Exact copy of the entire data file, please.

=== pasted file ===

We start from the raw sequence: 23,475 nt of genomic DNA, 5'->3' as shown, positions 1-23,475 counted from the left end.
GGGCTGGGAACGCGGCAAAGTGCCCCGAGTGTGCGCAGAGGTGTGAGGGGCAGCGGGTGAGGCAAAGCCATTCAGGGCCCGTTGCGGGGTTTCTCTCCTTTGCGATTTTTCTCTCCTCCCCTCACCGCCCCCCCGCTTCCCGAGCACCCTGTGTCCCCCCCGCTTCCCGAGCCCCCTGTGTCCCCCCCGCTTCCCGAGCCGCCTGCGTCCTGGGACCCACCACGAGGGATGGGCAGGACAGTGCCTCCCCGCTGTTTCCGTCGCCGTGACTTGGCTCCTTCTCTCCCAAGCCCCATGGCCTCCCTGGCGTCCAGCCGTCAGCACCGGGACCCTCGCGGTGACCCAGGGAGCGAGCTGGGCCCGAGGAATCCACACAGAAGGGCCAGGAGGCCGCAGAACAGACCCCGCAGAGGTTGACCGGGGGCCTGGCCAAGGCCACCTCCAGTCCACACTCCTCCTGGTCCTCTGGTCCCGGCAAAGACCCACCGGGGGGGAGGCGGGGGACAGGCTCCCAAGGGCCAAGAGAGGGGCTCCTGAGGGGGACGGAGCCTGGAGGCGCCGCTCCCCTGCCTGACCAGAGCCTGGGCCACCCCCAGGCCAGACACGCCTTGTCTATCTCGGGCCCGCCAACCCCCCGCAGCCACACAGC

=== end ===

We start from the raw sequence: 23,475 nt of genomic DNA, 5'->3' as shown, positions 1-23,475 counted from the left end.
GGGCTGGGAACGCGGCAAAGTGCCCCGAGTGTGCGCAGAGGTGTGAGGGGCAGCGGGTGAGGCAAAGCCATTCAGGGCCCGTTGCGGGGTTTCTCTCCTTTGCGATTTTTCTCTCCTCCCCTCACCGCCCCCCCGCTTCCCGAGCACCCTGTGTCCCCCCCGCTTCCCGAGCCCCCTGTGTCCCCCCCGCTTCCCGAGCCGCCTGCGTCCTGGGACCCACCACGAGGGATGGGCAGGACAGTGCCTCCCCGCTGTTTCCGTCGCCGTGACTTGGCTCCTTCTCTCCCAAGCCCCATGGCCTCCCTGGCGTCCAGCCGTCAGCACCGGGACCCTCGCGGTGACCCAGGGAGCGAGCTGGGCCCGAGGAATCCACACAGAAGGGCCAGGAGGCCGCAGAACAGACCCCGCAGAGGTTGACCGGGGGCCTGGCCAAGGCCACCTCCAGTCCACACTCCTCCTGGTCCTCTGGTCCCGGCAAAGACCCACCGGGGGGGAGGCGGGGGACAGGCTCCCAAGGGCCAAGAGAGGGGCTCCTGAGGGGGACGGAGCCTGGAGGCGCCGCTCCCCTGCCTGACCAGAGCCTGGGCCACCCCCAGGCCAGACACGCCTTGTCTATCTCGGGCCCGCCAACCCCCCGCAGCCACACAGC